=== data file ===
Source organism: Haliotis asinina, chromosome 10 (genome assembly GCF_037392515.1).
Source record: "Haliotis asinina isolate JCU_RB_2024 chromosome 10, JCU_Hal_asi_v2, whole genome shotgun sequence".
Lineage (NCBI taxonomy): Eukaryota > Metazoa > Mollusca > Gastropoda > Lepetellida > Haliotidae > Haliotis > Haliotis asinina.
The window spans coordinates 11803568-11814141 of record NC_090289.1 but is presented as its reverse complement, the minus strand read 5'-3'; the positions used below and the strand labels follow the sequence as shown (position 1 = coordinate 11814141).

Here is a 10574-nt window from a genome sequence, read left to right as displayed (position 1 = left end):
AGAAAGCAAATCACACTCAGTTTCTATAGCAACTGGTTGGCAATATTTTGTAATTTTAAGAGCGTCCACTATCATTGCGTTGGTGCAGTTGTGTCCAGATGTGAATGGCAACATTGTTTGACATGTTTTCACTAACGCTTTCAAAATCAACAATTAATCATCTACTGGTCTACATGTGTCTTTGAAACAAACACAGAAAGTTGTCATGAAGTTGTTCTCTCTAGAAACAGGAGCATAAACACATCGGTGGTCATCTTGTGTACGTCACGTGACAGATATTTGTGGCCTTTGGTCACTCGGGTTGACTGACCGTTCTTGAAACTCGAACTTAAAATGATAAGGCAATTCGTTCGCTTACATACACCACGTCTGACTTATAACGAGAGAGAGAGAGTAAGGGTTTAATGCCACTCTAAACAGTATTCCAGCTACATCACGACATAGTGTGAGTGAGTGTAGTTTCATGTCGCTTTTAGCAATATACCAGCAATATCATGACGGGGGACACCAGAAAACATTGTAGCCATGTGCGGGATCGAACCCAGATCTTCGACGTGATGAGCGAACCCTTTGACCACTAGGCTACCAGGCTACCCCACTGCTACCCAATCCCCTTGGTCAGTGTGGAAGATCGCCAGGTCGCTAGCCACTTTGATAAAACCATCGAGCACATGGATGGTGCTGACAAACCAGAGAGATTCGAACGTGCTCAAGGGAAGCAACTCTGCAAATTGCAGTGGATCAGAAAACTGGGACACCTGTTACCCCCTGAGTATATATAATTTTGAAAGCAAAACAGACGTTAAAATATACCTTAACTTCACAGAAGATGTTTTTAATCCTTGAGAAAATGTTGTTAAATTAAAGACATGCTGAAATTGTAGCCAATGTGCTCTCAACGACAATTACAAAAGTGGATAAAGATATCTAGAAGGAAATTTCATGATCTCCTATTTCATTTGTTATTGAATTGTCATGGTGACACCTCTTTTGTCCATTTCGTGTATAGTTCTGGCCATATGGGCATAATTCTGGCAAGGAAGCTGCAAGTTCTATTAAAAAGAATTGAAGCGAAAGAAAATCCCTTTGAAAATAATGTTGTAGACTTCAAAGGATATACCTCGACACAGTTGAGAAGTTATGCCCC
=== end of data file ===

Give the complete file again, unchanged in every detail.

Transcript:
Source organism: Haliotis asinina, chromosome 10 (genome assembly GCF_037392515.1).
Source record: "Haliotis asinina isolate JCU_RB_2024 chromosome 10, JCU_Hal_asi_v2, whole genome shotgun sequence".
Lineage (NCBI taxonomy): Eukaryota > Metazoa > Mollusca > Gastropoda > Lepetellida > Haliotidae > Haliotis > Haliotis asinina.
The window spans coordinates 11803568-11814141 of record NC_090289.1 but is presented as its reverse complement, the minus strand read 5'-3'; the positions used below and the strand labels follow the sequence as shown (position 1 = coordinate 11814141).

Here is a 10574-nt window from a genome sequence, read left to right as displayed (position 1 = left end):
AGAAAGCAAATCACACTCAGTTTCTATAGCAACTGGTTGGCAATATTTTGTAATTTTAAGAGCGTCCACTATCATTGCGTTGGTGCAGTTGTGTCCAGATGTGAATGGCAACATTGTTTGACATGTTTTCACTAACGCTTTCAAAATCAACAATTAATCATCTACTGGTCTACATGTGTCTTTGAAACAAACACAGAAAGTTGTCATGAAGTTGTTCTCTCTAGAAACAGGAGCATAAACACATCGGTGGTCATCTTGTGTACGTCACGTGACAGATATTTGTGGCCTTTGGTCACTCGGGTTGACTGACCGTTCTTGAAACTCGAACTTAAAATGATAAGGCAATTCGTTCGCTTACATACACCACGTCTGACTTATAACGAGAGAGAGAGAGTAAGGGTTTAATGCCACTCTAAACAGTATTCCAGCTACATCACGACATAGTGTGAGTGAGTGTAGTTTCATGTCGCTTTTAGCAATATACCAGCAATATCATGACGGGGGACACCAGAAAACATTGTAGCCATGTGCGGGATCGAACCCAGATCTTCGACGTGATGAGCGAACCCTTTGACCACTAGGCTACCAGGCTACCCCACTGCTACCCAATCCCCTTGGTCAGTGTGGAAGATCGCCAGGTCGCTAGCCACTTTGATAAAACCATCGAGCACATGGATGGTGCTGACAAACCAGAGAGATTCGAACGTGCTCAAGGGAAGCAACTCTGCAAATTGCAGTGGATCAGAAAACTGGGACACCTGTTACCCCCTGAGTATATATAATTTTGAAAGCAAAACAGACGTTAAAATATACCTTAACTTCACAGAAGATGTTTTTAATCCTTGAGAAAATGTTGTTAAATTAAAGACATGCTGAAATTGTAGCCAATGTGCTCTCAACGACAATTACAAAAGTGGATAAAGATATCTAGAAGGAAATTTCATGATCTCCTATTTCATTTGTTATTGAATTGTCATGGTGACACCTCTTTTGTCCATTTCGTGTATAGTTCTGGCCATATGGGCATAATTCTGGCAAGGAAGCTGCAAGTTCTATTAAAAAGAATTGAAGCGAAAGAAAATCCCTTTGAAAATAATGTTGTAGACTTCAAAGGATATACCTCGACACAGTTGAGAAGTTATGCCCC